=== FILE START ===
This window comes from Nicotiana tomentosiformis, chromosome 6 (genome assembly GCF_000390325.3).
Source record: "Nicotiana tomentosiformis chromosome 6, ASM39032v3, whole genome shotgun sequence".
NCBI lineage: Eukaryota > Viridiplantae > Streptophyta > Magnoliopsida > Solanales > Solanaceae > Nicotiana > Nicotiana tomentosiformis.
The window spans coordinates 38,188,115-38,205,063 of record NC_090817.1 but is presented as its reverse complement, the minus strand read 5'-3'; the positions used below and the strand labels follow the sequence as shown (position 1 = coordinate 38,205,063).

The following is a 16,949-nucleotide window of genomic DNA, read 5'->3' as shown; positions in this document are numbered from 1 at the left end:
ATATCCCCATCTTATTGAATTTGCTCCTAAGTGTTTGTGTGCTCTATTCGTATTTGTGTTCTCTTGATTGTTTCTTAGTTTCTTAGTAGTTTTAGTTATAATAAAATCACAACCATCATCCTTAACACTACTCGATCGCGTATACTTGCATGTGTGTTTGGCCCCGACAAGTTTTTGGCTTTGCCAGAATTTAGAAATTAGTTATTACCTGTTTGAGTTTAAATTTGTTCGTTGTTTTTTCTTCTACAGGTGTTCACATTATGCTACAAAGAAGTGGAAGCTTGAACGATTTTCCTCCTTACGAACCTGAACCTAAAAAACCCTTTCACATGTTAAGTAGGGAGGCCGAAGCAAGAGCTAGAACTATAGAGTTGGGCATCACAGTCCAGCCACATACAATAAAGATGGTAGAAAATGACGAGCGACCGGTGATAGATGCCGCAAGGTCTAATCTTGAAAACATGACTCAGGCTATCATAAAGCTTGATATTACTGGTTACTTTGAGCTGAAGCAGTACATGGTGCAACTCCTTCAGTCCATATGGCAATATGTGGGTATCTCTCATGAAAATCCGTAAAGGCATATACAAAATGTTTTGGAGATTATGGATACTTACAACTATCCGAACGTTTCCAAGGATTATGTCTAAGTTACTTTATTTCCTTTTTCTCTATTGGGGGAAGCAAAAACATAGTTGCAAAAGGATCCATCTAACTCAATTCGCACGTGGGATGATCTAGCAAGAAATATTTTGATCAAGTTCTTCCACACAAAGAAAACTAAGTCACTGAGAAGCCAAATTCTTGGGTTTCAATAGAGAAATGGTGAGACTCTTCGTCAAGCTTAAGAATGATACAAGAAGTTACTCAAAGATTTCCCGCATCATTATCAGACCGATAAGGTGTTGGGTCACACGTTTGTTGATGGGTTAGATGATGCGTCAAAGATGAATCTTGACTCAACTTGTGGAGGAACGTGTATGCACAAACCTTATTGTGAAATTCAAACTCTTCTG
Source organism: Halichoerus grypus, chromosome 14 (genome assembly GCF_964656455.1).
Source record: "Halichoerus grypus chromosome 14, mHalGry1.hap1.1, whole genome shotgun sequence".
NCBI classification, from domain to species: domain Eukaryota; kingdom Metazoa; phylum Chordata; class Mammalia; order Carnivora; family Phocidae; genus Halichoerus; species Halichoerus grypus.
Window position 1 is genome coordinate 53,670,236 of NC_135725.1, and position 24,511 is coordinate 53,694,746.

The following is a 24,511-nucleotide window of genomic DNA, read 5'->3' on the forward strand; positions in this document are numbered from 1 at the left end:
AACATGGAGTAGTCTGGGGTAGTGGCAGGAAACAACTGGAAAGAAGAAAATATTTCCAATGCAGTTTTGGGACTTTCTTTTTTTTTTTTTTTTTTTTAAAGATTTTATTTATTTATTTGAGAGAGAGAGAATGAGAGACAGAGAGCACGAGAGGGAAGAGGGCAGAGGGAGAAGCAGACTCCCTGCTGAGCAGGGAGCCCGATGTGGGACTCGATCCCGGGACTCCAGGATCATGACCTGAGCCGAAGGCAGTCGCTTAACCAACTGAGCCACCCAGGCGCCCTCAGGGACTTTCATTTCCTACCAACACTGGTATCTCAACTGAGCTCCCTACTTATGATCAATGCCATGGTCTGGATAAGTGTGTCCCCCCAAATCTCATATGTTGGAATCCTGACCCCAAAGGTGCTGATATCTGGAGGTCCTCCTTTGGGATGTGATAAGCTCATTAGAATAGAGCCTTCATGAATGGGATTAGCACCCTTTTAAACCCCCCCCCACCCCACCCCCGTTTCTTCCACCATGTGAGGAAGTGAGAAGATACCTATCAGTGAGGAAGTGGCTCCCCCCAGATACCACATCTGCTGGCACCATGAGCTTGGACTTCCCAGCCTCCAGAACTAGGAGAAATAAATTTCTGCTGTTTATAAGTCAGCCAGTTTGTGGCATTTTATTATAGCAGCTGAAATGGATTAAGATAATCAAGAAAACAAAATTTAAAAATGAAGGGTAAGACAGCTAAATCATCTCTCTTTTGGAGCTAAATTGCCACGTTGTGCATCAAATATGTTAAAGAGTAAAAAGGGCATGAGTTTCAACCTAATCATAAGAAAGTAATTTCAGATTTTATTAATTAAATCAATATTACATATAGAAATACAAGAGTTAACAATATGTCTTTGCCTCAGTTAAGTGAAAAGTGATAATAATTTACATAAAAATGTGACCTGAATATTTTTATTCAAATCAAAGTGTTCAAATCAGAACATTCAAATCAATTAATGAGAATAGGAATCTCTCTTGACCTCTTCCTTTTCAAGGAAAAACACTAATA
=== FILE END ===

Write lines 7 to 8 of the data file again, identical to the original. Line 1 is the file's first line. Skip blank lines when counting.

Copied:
Source organism: Halichoerus grypus, chromosome 14 (genome assembly GCF_964656455.1).
Source record: "Halichoerus grypus chromosome 14, mHalGry1.hap1.1, whole genome shotgun sequence".